Reflections on the Asus Eee PC

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Small Size Vs. Usability

All of the aforementioned factors combined have the potential to make the Eee PC the first successful "computing everywhere for everyone" device that Intel fantasized about at the September 2007 IDF (see this youtube video). The fact that their Celeron M ULV 900MHz powers the Eee PC surely delights Intel, especially in light of the AMD Geode powering the OLPC XO-1.

A key question is usability: Does the Eee PC have enough of it to be a truly useful mobile computing device for everyone? The answer depends at least partly on expectations.

The responsiveness felt fine to me, which jibes with most other reviewers. There were no annoying lags or obvious bottlenecks with most tasks I tried. Most reviewers seemed to prefer Eee over other smaller UMPC for the better usability of its larger keyboard. Most also felt the 7" diagonal 800 x 480 screen was fine, with good brightness and color.

Small adult hands can navigate the keyboard without much difficulty.
Larger hands would have a lot more trouble.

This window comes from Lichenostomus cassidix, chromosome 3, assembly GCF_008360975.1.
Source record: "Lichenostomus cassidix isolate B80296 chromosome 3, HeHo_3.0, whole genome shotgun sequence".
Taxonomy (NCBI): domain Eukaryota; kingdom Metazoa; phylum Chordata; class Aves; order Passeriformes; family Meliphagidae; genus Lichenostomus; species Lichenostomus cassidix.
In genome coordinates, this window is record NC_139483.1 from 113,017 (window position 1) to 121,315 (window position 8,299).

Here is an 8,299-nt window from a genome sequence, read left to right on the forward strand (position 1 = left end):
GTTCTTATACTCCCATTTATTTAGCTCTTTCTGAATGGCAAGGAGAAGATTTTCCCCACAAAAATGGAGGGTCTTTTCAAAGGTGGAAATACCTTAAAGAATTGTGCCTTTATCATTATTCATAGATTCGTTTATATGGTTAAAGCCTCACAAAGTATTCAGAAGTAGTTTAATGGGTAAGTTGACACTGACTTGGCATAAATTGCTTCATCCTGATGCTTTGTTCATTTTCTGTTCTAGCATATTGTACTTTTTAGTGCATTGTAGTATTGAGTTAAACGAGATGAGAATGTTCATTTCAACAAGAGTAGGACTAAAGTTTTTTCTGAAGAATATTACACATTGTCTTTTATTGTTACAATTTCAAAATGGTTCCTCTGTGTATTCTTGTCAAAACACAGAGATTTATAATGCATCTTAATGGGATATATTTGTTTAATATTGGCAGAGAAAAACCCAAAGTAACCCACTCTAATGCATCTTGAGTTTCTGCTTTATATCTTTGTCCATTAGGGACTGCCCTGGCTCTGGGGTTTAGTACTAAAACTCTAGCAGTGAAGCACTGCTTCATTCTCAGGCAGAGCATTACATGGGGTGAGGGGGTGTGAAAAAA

But what about when you compare the Eee to a bigger conventional laptop? If you're expecting to exchange emails, view images and videos, scan a few web pages and review the odd document, especially in short sessions, the Eee is fine, and its mobility a great asset. But for me, trying to do more extended work that's comfortable on a larger laptop — actually create documents, work on spreadsheets, build web pages, or photo editing — very quickly led to frustration mostly because of the lateral / horizontal scrolling that's so often necessary on the small screen. As one reviewer commented, "It's enough for only 18 lines of 12pt text in OpenOffice." This is not to say one cannot adapt to using the Eee in this way, but I, for one, would not be interested in making that kind of painful adjustment.

This means I could not travel for work only with the Eee; it would have to be considered a secondary machine for use on the run, perhaps on holiday or around town if I really felt the need to be constantly connected. On the other hand, that kind of mobile connectedness seems best served by something like an Apple iPhone, which is only a bit larger than a typical cellular phone, and far more convenient for quick communication.

Some people at Asus must have anticipated reactions like mine, because at Computex Taipei in June when the Eee PC was first shown, Asus suggested a selling price of "about USD $299 for the 10" version." Asus contradicted their own June 8/07 news release, however, and quashed persistent rumours about a 10" screen version last week, saying it was not in their current plans. I wouldn't count a larger screen model out, though.

The Eee PC screen is bordered on either side by a mesh plastic strip perhaps an inch wide. It's where the tiny speakers are hidden. Is this space into which the monitor screen could be expanded?

Ubiquitous Computing for Everyone?